Coffee drinking has variously been reported to have either a small positive or negative association with breast cancer risk, or no association at all. Coffee has numerous components that have the potential to influence breast cancer risk and development, including caffeine, caffeic acid, trigonelline, kahweol, and various other polyphenol, volatile aroma, and heterocyclic compounds. However, the body's reaction to coffee varies based on genetic differences and other factors.
For example, coffee has been reported to increase the risk of breast cancer among women with benign fibrocystic breast disease and reduce it among BRCA mutation carriers. Large population studies tend to mask such individual differences by combining the results of groups of women for whom coffee drinking might reduce breast cancer risk with those for whom coffee might increase risk. Studies that have investigated the possible influence of coffee consumption on hormone receptor status have produced inconsistent results.
The effect of coffee consumption on breast cancer risk depends in part on a woman's CYP1A2 and CYP2C8 genes, which play a crucial role in the metabolism of both estrogen and coffee. Different alleles (variants or alternate forms of the genes) can have different effects. Coffee has been found to protect C-allele carriers of the CYP1A2 gene against breast cancer by reducing breast volume. Coffee consumption has also been shown to slow the growth of estrogen receptor positive (ER+) tumors in women with the CYP1A2*1F A/A genotype. Now a new study has reported that moderate to high coffee consumption is associated with significantly decreased risk of recurrence in tamoxifen-treated Swedish breast cancer patients.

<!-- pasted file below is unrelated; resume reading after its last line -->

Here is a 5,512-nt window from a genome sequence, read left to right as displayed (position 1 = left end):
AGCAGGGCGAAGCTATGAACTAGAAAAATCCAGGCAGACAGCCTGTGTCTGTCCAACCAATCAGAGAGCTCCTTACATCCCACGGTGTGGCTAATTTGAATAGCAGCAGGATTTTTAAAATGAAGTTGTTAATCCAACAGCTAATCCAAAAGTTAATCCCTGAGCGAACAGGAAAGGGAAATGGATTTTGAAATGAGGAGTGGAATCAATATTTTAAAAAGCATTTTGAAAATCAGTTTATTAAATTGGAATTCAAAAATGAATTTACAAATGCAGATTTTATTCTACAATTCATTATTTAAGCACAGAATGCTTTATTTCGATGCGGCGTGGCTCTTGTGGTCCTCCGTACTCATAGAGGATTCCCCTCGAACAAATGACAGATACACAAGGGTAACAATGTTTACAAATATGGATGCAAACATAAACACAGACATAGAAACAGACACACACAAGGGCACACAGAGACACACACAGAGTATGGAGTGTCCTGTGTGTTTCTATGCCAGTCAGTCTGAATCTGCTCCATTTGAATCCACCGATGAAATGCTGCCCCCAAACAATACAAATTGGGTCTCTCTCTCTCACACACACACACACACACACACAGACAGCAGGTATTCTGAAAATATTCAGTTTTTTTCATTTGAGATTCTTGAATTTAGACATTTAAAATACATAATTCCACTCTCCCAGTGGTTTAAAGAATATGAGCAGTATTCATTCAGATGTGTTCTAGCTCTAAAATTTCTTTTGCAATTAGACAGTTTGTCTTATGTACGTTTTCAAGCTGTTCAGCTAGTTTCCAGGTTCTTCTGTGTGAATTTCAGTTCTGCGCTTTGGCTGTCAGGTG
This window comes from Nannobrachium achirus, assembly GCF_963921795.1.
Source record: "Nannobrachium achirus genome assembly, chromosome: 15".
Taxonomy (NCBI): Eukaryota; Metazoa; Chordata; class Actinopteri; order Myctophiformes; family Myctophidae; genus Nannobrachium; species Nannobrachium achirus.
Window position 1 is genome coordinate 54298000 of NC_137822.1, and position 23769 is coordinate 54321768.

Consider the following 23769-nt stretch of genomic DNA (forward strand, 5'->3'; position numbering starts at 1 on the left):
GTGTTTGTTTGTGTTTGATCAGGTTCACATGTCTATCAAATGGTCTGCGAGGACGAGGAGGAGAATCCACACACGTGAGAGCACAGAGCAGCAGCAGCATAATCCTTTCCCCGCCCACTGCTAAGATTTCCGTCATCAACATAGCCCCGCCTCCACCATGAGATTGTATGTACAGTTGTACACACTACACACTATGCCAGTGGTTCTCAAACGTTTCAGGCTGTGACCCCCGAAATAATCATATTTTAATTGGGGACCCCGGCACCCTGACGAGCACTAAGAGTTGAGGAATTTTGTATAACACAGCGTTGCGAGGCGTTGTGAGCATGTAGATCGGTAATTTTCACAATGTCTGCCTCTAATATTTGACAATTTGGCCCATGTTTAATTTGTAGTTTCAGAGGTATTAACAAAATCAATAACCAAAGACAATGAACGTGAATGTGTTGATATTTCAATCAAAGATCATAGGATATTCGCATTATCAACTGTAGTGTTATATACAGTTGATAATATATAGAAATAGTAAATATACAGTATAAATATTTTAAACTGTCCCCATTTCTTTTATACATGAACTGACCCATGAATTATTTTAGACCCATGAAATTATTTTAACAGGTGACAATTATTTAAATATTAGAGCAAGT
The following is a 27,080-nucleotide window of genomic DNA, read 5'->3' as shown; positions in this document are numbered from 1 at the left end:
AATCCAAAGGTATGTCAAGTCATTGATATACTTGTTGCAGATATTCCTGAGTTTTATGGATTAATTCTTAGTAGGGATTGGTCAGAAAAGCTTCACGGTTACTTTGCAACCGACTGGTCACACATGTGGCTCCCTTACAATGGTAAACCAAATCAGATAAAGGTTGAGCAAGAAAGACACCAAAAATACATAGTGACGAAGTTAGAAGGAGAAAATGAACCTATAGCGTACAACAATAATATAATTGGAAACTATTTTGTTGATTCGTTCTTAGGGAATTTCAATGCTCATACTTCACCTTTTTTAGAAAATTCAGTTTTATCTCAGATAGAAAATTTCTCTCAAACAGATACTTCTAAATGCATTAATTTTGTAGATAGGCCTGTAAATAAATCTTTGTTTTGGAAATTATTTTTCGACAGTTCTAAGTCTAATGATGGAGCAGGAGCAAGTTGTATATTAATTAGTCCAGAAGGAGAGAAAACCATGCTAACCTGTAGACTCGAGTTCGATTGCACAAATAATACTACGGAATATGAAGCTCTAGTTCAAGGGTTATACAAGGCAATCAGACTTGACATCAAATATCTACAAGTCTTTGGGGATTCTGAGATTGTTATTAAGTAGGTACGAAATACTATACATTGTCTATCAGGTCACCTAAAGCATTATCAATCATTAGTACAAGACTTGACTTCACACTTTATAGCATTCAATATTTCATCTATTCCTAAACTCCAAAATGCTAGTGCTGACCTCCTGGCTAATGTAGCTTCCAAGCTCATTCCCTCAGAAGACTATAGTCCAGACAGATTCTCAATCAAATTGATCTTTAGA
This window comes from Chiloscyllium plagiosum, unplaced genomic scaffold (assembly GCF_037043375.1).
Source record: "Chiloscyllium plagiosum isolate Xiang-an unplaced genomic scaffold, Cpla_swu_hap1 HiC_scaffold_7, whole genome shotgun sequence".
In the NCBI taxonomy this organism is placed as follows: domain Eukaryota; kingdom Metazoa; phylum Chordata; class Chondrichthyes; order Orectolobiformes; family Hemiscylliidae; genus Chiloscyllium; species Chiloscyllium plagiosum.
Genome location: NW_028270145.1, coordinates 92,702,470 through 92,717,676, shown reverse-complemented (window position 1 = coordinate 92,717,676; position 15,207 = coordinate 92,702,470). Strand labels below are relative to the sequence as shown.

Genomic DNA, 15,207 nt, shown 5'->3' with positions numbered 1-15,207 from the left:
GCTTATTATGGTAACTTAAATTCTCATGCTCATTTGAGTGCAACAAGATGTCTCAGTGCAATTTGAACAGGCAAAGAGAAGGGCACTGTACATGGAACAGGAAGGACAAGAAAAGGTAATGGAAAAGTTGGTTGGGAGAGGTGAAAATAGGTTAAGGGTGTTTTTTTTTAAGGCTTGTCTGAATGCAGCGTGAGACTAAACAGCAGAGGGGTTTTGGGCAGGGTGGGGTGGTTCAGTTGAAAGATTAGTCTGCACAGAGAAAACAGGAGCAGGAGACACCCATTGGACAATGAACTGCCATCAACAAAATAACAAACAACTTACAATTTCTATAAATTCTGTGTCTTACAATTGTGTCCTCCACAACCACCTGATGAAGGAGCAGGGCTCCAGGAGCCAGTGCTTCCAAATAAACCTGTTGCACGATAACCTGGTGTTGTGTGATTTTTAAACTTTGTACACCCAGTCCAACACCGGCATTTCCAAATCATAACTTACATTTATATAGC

Coffee is not recommended during chemotherapy
Coffee should not be consumed during chemotherapy since it might reduce the effectiveness of Adriamycin (doxorubicin) and other anthracycline chemotherapy because of its caffeine content. There is also some preliminary evidence that coffee could reduce the effectiveness of Taxol (paclitaxel) and other taxane chemotherapy as a result of its caffeic acid content.
Latest research finds coffee can enhance the effectiveness of tamoxifen
The study referenced at the beginning of this news story was designed to investigate whether coffee influences breast tumor characteristics and risk of early recurrence in light of CYP1A2 and CYP2C8 genotypes and type of breast cancer treatment. The CYP1A2 and CYP2C8 enzymes contribute to the metabolism of both tamoxifen and caffeine. The study included 634 Swedish breast cancer patients. Participants were divided into low (up to one cup per day), moderate (two to four cups), and high (at least five cups) coffee consumption groups. CYP1A2*1F and CYP2C8*3 were genotyped. The women were followed for a median of 4.92 years.
The proportion of estrogen receptor negative (ER-) tumors was found to increase with increasing coffee consumption. However, moderate to high coffee consumption was associated with lower likelihood of estrogen receptor positive/progesterone receptor (ER+/PR-) status compared to low consumption.
The 310 patients with ER+ tumors who were treated with tamoxifen and who consumed at least two cups of coffee per day experienced a 60% reduced risk of recurrence during follow up compared to those with low intake. Low coffee intake combined with at least one CYP1A2*1F C-allele (35 study participants) or CYP2C8*3 (13 study participants) was found to be associated with more than three- and six-fold risks of recurrence in tamoxifen-treated patients compared to other tamoxifen-treated patients. The authors conclude that moderate to high coffee consumption is associated with significantly decreased risk of early recurrence in tamoxifen-treated patients in this population. Coffee consumption also appears to modify hormone receptor status. The authors comment that new recommendations regarding coffee consumption during tamoxifen treatment may be warranted if the study results are confirmed.